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Our customers often ask us what ‘open rate’ means, and whether the open rate they’re getting is great, average, or terrible. In this post, we’ll dive into open rates, looking at how they’re measured, their averages, and how to improve.

Open rate 101.

Let’s look at a few basic elements of open rates and how to measure them before we dive into improving.

What’s open rate?

Open rate is a measure of how many people on an email list open a particular email campaign. The open rate is normally expressed as a percentage, and at Campaign Monitor we calculate it as total opened emails divided by delivered emails (sent emails minus any bounces).


formula showing open rate is equal to emails opened divided by total of email sent minus emails bounced

So a 20% open rate would mean that of every 10 emails delivered, two were actually opened.

How do you measure an open?

When each email is sent out, Campaign Monitor includes a hidden image. When that image is downloaded by the recipient, that lets us know the email has been opened.

A few caveats to this point:

  1. Recipients that open an email but have images turned off in their email client probably won’t count toward your open rate.
  2. Text-only emails likely won’t have an open rate since images are used to track opens.
  3. Many email clients have a preview that automatically downloads images. This could count as an open without the recipient actually opening the email.

The bottom line: You should never treat your open rate as your cornerstone. Looking at open rate instead as a way of measuring trends in your email campaigns will help shape your view of success.

What is a typical open rate?

Really, there is no typical open rate. The rate obtained for any list will depend on how it was measured, when it was sent, the size of the list, and a zillion other potential variables. There is no shortage of benchmark numbers out there, but even between benchmark figures you’ll find big variations in the reported open rates.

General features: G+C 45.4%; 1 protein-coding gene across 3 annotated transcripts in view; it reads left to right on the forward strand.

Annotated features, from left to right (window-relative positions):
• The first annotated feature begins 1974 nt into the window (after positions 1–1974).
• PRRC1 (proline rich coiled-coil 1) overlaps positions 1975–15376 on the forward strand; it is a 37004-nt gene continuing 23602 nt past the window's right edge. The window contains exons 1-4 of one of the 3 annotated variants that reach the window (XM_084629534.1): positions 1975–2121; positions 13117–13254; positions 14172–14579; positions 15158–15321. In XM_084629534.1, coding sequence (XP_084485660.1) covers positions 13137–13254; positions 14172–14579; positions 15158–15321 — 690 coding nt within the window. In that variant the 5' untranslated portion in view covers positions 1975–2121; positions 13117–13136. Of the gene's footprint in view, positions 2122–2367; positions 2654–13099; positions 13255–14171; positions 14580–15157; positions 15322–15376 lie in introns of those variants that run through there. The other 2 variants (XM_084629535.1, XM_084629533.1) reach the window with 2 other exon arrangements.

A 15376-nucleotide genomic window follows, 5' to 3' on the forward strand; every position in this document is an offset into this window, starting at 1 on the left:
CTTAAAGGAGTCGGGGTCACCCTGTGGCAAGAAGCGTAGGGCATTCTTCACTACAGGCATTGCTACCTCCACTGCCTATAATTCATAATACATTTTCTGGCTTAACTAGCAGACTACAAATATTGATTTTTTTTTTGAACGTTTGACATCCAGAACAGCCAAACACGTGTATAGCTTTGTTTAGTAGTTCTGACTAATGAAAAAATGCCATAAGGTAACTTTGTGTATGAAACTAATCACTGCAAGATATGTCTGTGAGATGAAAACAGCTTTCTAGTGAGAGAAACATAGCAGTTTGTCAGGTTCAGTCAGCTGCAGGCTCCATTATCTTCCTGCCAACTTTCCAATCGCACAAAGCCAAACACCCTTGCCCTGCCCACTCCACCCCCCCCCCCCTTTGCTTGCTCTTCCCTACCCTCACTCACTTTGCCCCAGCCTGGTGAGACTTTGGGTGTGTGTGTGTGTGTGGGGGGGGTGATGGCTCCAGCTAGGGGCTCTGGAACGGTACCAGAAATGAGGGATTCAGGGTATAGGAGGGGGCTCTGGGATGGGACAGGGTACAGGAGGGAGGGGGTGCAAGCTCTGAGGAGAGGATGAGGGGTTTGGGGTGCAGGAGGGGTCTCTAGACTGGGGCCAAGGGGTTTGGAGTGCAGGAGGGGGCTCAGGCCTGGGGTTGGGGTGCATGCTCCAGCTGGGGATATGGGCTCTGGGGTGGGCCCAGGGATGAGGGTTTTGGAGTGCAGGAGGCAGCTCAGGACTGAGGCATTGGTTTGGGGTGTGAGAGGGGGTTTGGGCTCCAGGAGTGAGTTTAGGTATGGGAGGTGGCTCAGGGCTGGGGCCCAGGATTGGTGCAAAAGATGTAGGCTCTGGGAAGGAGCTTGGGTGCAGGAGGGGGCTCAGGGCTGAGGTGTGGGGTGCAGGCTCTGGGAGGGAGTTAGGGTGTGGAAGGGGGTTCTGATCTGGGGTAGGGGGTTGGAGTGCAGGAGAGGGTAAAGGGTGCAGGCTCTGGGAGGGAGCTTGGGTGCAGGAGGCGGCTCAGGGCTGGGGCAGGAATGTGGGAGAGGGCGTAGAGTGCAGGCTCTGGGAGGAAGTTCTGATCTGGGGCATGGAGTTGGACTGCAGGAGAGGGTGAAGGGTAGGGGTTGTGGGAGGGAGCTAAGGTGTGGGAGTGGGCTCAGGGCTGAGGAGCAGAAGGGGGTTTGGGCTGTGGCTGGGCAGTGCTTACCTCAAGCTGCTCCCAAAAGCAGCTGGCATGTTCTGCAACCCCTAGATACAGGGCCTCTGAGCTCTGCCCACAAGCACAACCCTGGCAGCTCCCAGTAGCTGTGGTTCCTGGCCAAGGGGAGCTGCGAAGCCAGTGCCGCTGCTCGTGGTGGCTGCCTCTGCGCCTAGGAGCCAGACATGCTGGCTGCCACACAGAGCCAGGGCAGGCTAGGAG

There are certainly some broad trends in open rates.

  • As list size goes up, the open rate tends to fall.
  • Companies and organizations that are focusing on enthusiasts and supporters, like churches, sport teams, and nonprofits see higher open rates.
  • Typically more specific niche topics—like some manufacturing areas—also have higher open rates than emails on broader topics.

Based on everything we’ve seen here at Campaign Monitor, and on the other research out there, the takeaway is this: If you’re getting an open rate between 20% and 40%, you’re at least around average.

Very few lists of reasonable size are getting much above 50% open rates from standard email campaigns. Your list may have some specific factors that give you higher rates. If so, well done! However, don’t expect to be getting 80% open rates. At least not from your general audience.

How can I increase my open rate?

Now that we covered the basics of open rates, the question everyone has waited for: How can I increase my open rate?

You can make changes to a handful of different variables to drive higher open rates. Here are a few steps you can go through to test in your campaigns.

Step 1: Improve your subject lines.